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Flemington Christmas Raceday

December 17th, 2011

Now that I’ve got my eye in I’m seeing Kineton nosebands everywhere. Two more today at Flemington on Wind Shear in the fourth and Creed in the fifth. They are not listed in the race book gear information as the list only notes changes to approved gear. Wind Shear finished seventh and Creed a reasonable fourth. I’ll have to start my own list.

I had a major psychological breakthrough today. I went to Flemington early for the two-year-olds with the expectation of backing Catalonia. I had an image in my mind of the wonderfully relaxed horse that I saw at Caulfield two weeks ago and the healthy $2.70 place divvy. But the horse was unhappy in its stall, nibbling on the tie-up, pawing, and shaking its head. In the yard the horse was still unhappy with the strapper leaning into it with her shoulder and the horse twisting its neck and showing me some teeth. I much prefer my favourites to be more settled and so I decided to oppose the horse for the place on Betfair. Catalonia duly laboured into fifth place. I didn’t win much money but felt immensely pleased that I could change my brain from a back to a lay on the same horse so easily.

Not much else to report. A third with What A Beauty at even money for the place and a loser with Khas Kura. At least my money had a run around.

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Flemington Western Health Community Raceday

December 10th, 2011

The bottomweight in the last race, Applaud The Dame, is listed in the race book gear information as wearing a Kyneton noseband. I haven’t really paid much attention to this uncommon piece of gear, which is quite surprising considering my aversion to the common nose roll and the cross-over noseband. I attempted a few photographs, which is quite tricky with a moving horse and it’s hard to see how it actually works. A quick check of Wikipedia when I get home is quite helpful: “Named for the English town of Kineton, and originating in horse racing  for animals uncontrollable at high speeds, this noseband is often cited as being rather severe. It transfers bit pressure from the rider’s hand to the nose. The Kineton has metal half-rings that pass under the bit, and a leather strap that sits below the bit and over the nose (which it does not encircle) about where a drop noseband would cross. There is no strap to keep the horse’s mouth closed.”

 

If you look carefully at the second photograph (click on it and then click again to enlarge it!) you will be able to see the half rings. There’s a reasonable picture of one in the Register of Nationally Approved Gear.  The key to quickly distinguishing a Kineton band from a regular noseband seems to be the buckles on each side for adjusting the length of the band.

 There are probably a couple of comments to make. First, we seem to have Ozzified the name in honour of our local Victorian town of Kyneton. The second is that it is mainly used on horses that pull, so that you would have to think that the chances of Applaud The Dame at 300/1 were rather remote.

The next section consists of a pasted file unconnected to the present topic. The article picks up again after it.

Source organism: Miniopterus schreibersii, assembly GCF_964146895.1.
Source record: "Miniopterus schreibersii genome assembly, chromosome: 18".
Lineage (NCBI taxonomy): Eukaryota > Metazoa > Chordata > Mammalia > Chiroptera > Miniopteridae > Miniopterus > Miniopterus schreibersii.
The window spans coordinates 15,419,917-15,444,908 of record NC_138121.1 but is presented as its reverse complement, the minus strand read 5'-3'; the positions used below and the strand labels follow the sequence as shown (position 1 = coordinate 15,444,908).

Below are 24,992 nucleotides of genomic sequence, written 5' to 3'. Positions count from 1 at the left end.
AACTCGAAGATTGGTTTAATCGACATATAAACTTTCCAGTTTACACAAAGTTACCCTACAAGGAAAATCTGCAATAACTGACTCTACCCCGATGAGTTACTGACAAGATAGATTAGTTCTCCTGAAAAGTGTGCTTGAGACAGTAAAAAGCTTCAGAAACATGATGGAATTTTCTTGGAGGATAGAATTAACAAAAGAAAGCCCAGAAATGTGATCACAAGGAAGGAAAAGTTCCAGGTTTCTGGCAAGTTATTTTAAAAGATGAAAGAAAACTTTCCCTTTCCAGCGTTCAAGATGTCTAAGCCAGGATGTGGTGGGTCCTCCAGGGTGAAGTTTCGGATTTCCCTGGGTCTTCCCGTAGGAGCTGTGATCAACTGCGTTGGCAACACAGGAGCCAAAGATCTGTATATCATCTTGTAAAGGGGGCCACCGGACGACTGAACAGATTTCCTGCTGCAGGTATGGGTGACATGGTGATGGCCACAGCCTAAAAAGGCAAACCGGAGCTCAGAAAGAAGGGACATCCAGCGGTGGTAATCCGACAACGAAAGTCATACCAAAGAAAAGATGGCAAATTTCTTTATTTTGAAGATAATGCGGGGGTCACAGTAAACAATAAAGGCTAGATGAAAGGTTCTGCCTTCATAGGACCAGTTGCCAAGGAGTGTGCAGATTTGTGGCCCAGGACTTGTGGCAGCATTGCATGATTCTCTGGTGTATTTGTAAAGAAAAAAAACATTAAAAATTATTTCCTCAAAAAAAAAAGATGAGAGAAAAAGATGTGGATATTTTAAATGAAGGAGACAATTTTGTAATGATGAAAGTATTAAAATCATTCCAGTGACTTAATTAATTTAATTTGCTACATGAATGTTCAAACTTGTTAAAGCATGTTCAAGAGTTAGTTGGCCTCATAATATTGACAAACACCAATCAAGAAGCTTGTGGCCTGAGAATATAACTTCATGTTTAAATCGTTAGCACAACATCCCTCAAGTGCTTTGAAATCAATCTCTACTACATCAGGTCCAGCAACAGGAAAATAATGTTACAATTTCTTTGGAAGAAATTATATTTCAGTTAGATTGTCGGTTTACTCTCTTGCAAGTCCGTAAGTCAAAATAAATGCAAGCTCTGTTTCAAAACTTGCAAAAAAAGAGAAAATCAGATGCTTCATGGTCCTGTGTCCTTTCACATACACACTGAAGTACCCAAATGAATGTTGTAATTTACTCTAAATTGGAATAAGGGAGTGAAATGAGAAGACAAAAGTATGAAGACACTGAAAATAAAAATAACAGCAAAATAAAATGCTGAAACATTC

All this fussing around meant that I missed a betting opportunity on my favourite class of race, the mares. This was doubly disappointing since I was cashed up for the last with collects on Lonhreign, Token of Honour and At The Heads.

Still, three out of three. Not too bad a day.

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Caulfield Cystic Fibrosis Victoria Summer Race Day

December 3rd, 2011

Last year I was left out in the cold, but this year I have the invite to the Members’ Christmas Cocktail Party. And so with a belly full of party pies and wine I’m pumped and primed – ready to look at the two-year-olds. The favourite Starchine has one white sock. Isn’t there a ditty: “If a horse has one white sock, buy him, two white socks try him, three white socks, be shy of him, four white socks …..?” Leg markings probably have little impact on performance, but the punters obviously like him, even though he’s one of three or four colts who are behaving outrageously in the mounting yard. The filly Catalonia is the only cool customer. Two of the fractious colts, Ferment and Henia grab first and third, but sandwiched in between is the relaxed Catalonia at $2.70 for the place.

Starchine

In the second Her Diamond Rock is a standout and wins like a good thing. I had a rare bet with the books at $3.50 for the place when the tote was showing $2.80, although the final dividend eased out to $3.30. Two out of two and on fire! In the fourth I had Mayneda Strategy on top but squibbed the bet as I was still smarting from when I backed her last start at Sandown in a mid-weeker and she came fifth of five runners. I did wince when she returned $2.80 for third. In the mares I liked Inablitz who charged home from last to miss by a nostril and then bled from both of them. $1.80 for the place.

And the get out stakes had some of my favourites in it. Gandalf’s horse, Shadowfax, the American Cannonball, and my pet miscreant, Jungle Ruler. The Ruler is a no show, and Cannonball has changed trainers after a holiday in Sydney and is now with Pat Carey. Maybe that will settle him down a bit.  Shadowfax looks magnificent, but is too short at $1.50 the place, so I just watch. Why are the horses with good names overbet? Cannonball takes off like a shot out of a gun but explodes on the turn and finishes tailed off 12 lengths last. Gandalf’s horse, all class, works home stylishly, but just fails to peg back the winner Alpha Proxima.

Still, three out of three. Not a bad day.

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